A programming geek and gamer from Israel, and Dtoid newbie. I was introduced to Destructoid Europe and immediately joined during Eurogamer Expo 2011. (You can find the post about it all on this cblog!) I'm a big fan of PC gaming, but sometimes I play on my PS3. Rarely.
This is my Dtoid Community Blog, but my main blog is at smileybarry.com. I post everything there and cross-post some stuff here.
The shirts I got at Eurogamer Expo 2011. The important bit is the front, so I made sure to take a picture of just the logo/graphic. From top-to-down:
1. id Software shirt I got for attending the 20 Years of id Software developer session.
2. Uncharted 3 shirt I got for scanning the QR code on the billboard at the entrance
3. CS:GO shirt I got from Valve for playing CS:GO. I got three of these, each for every day I played it.
4. A knitted symbol on the side of the CS:GO shirt.
5. OnLive shirt I got from the OnLive stand.
The Uncharted shirt is very comfortable and feels great, plus it's the least-branded -- only the sleeve part has "Uncharted 3: Drake's Deception" written on it. I've yet to try the CS:GO shirt but the texture feels great so I'm pretty confident it'll fit well. Same goes for the OnLive shirt. Sadly, the id Software shirt is much more snug-fit than the rest, despite them all being the same size. It's a bit tight.
Time for a giveaway, folks. I walked out of Eurogamer Expo 2011 with several CS:GO beta codes, and this coming week I'll give away one of the codes. This giveaway is only open to PC Steam gamers, as the codes I got were only for the PC beta -- sorry!
To join the giveaway, join Destructoid's unofficial Steam Community group Steamtoid, open the giveaway announcement and answer this question: (via comment) "What is the acronym CS:GO for?". The challenge is to think of your own interpretation of the acronym, so don't answer with "Counter-Strike: Global Offensive". The most creative response wins the code. :D
Seeing as the beta has yet to begin, the giveaway will run until this Wednesday, the 26th of October 2011 at 20:00 UTC/GMT (13:00 PST) (26/10/11), so you'll have plenty of time to think of a clever response. Good luck!
UPDATE: Due to the request of Vitruvius Otoko in the comments, I've looked for a reliable source to all this and found a post by Blizzard Entertainment themselves. Here it is:
In addition to all the other benefits that we believe ultimately come from having everyone online such as an active, centralized community, a popular arena system, accessible character storage, etc. etc. Diablo III is built on a client/server architecture, which means not all the data for the game or mechanics reside on the client (your computer).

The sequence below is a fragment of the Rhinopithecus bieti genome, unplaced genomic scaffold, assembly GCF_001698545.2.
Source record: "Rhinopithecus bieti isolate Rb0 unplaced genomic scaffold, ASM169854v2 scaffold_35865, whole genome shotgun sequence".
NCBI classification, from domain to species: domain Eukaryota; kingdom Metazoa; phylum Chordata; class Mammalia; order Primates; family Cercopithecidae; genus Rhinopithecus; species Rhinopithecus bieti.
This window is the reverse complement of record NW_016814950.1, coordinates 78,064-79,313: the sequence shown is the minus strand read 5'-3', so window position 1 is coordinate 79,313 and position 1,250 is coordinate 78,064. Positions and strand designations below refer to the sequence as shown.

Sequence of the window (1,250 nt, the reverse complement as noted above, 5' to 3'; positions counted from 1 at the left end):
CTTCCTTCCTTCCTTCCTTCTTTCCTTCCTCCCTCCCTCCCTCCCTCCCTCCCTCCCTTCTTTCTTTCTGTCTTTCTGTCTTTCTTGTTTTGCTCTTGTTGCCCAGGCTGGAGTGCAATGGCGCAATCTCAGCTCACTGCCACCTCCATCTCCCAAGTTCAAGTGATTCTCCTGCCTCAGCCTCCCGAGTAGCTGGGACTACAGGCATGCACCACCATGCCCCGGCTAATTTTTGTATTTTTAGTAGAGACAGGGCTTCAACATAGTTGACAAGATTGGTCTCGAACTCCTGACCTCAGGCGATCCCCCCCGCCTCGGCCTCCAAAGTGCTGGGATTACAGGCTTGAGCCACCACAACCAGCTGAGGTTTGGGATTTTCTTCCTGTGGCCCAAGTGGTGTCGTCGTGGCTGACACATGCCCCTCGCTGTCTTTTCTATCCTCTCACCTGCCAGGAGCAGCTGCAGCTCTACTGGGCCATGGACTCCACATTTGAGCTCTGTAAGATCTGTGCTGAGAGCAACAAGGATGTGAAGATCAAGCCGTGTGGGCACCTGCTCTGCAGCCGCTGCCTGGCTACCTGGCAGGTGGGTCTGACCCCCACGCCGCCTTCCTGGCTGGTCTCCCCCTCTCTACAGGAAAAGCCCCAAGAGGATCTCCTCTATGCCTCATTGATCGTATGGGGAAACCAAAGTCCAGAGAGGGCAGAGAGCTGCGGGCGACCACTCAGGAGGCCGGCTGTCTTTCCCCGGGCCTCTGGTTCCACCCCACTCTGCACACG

This is not too unlike World of Warcraft where the world itself, the art, the sounds, etc. are on your machine, but all of the NPCâ€™s and enemies are controlled by the server. Diablo III doesnâ€™t function in all of the exact same ways, but things like monster randomization, dungeon randomization, item drops, the outcomes of combat, among others, are all handled and verified by the client talking to the server, and vice versa.
Weâ€™ve learned a lot from this type of architecture from World of Warcraft, and the added security and oversight it provides. It allows a great deal of control over the game at all times for all players, so if we know thereâ€™s an issue or bug we can usually address it right then and there through a live hotfix. Hotfixes canâ€™t be used for everything, weâ€™re still going to have client patches, but weâ€™re definitely looking forward to being able to deliver a consistently high quality experience to all players simultaneously through processes like hotfixes.
In addition there are some pretty intense security concerns. While thereâ€™s never a fool proof solution to stopping hack and cheats, weâ€™ve found that a strict client/server architecture is a huge barrier for their development and use.
Ultimately we made the decision to make the game client/server based because of the security and quality it can provide to those playing, and as a bonus it reinforces a lot of our ideals for a thriving online community.
Diablo III requires a permanent internet connection to play. However, what it doesn't tell you is that the requirement is not just forced -- it is actually required.
Diablo III servers don't just keep a constant connection with your computer, they do the number crunching. They calculate damage, AI, loot, actions, the whole thing. You are playing one-user multiplayer, not single-player. Unlike previous Diablo games, your computer does nothing but create the scene. Sure, sometimes it compensates for missing data and lag -- just as any online game does-- but just like World of Warcraft, you are playing on a server no matter what.
This is more than digital rights management. You are sold an incomplete product. Blizzard market Diablo III is an RPG with online features, implying offline is possible and not the main focus. This is false. Instead, you are buying a MMORPG in which you are playing alone. When Blizzard pull the plug on Diablo III servers, you will have a digital or physical paperweight. (You might question that statement considering Diablo II servers are still up. But that is directed at such products in general, which are only usable as long as the developer or publisher feels like it.)
Unlike Ubisoft's Online Services Platform, your games are non-functional if you don't maintain a connection. If your connection is flaky or if the server is far away, you will experience game issues: rubberbanding, lag, errors and maybe even discarded actions -- in situations of extreme network congestion your "click" may not register in time or register at all. This is one example of it. (And this is another)